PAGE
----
Grants We Funded
In 2019, The Plastic Surgery Foundation (The PSF) awarded 33 investigator-initiated projects and allocated $891,274 to support the newest, clinically relevant research in plastic surgery.
The American Society of Plastic Surgeons/PSF leadership is committed to continuing to provide high levels of investigator-initiated research support to ensure that plastic surgeons have the needed research resources to be pioneers and innovators in advancing the practice of medicine.
Search The PSF database to have easy access to full-text grant abstracts from past PSF-funded research projects 2003 to present. All abstracts are the work of the Principal Investigators and were retrieved from their PSF grant applications. Several different filters may be applied to locate abstracts specific to a particular focus area, or PSF funding mechanism.
Remote Ischemic Preconditioning's Effect on Fat Graft Volume
Andrew Gassman MD
The Regents of the University of California, Los Angeles
Pilot Research Grant
Breast (Cosmetic / Reconstructive), Cosmetic
Fat grafting is a powerful tool for the Plastic Surgeon. It allows surgeons to fill contour deformities and ameliorate some overlying skin problems with a patient's own native tissue. After the transferred adipose tissue establishes a local blood supply it represents long-term solution. However, inconsistencies in transfer, trauma associated with procurement, and local ischemia prior to the development of recipient circulation all contribute to highly variable long-term results. Refinements in harvest techniques have greatly improved the trauma and purity of adipose transfer. However, local ischemia remains a continued problem. The use of stem cell and growth factor therapies have been suggested. These invasive, expensive non-FDA approved regiments are believed to augment vascularization of the transferred adipose tissue. There is no multicenter clinical data documenting their effectiveness, nor do these approaches improve adipose cells ability to handle the ischemic insult associated with fat transfer. Remote Ischemic Preconditioning (RIPC) is a cheap non-invasive technique that has been used in several animal models and multicenter clinical trials to protect various organ systems (i.e. heart, lung, nerve, intestine, muscle, and kidney). No work has been done to analyze the effect donor or recipient RIPC has on lipoaspirate tissue. The specific aim of this project is to characterize the volume retention of lipoaspirate transferred in the setting of either donor or recipient RIPC. The data obtained from this study will demonstrate to surgeons the role RIPC plays in predictable fat grafting volume retention, and thus it will serve as initial work leading the way to eventual clinical trial.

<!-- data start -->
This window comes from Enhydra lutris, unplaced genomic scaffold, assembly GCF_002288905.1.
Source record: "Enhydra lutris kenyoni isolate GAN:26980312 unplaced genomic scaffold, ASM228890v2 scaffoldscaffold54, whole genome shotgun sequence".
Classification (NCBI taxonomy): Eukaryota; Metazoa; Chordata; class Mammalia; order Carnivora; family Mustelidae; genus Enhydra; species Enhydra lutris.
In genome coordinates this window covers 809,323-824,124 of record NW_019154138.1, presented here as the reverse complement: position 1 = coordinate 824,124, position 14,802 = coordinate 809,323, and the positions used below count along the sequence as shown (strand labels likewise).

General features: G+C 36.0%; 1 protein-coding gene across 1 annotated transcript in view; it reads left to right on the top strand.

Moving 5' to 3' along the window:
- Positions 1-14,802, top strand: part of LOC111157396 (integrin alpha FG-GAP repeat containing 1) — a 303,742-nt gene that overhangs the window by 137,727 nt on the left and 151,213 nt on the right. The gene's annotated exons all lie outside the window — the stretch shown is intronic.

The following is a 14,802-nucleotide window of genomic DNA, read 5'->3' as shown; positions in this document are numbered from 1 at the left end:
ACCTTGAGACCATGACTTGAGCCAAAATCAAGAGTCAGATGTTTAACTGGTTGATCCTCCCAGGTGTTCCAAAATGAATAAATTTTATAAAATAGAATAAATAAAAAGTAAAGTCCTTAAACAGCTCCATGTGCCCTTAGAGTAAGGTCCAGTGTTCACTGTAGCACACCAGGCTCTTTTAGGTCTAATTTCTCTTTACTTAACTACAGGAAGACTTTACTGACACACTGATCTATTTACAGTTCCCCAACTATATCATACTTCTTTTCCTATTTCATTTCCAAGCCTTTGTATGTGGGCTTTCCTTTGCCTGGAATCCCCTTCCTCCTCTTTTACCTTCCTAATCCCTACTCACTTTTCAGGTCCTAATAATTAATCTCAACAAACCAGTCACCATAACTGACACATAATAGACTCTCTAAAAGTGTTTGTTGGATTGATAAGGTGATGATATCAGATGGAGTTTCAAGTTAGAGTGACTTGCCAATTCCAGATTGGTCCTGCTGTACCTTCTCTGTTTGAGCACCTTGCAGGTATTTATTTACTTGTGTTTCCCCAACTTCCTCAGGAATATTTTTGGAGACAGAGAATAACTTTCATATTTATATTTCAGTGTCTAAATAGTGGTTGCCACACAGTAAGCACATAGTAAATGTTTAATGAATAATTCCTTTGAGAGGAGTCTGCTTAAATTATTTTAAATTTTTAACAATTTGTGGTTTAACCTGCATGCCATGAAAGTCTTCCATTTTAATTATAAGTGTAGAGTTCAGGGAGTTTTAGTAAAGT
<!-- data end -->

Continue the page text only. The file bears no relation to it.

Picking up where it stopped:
Dr. Gassman graduated from the Loyola University’s Stritch School of Medicine in Chicago in 2005. He then went on to General Surgery training at Loyola. After his second year he was awarded a two-year research fellowship at the Burn Shock Trauma Institute studying peri-vascular biology. During that time he developed three-dimensional bioreactor systems that both modeled the angiogenic growth of vasa vasorum and engineered capillary networks in fibrin hydrogels. He then went on to complete his General Surgery training in 2012. Prior to completion, he was awarded the Keeley traveling fellowship, an endowment awarded to Chief Surgical residents that demonstrate clinical and academic commitment. During the fellowship he worked with Wayne Morrison at the O’Brien Microsurgical Institute in Melbourne, Australia. Dr. Gassman is currently a board certified general surgeon and a Plastic and Reconstructive Surgery resident at the University of California Los Angeles.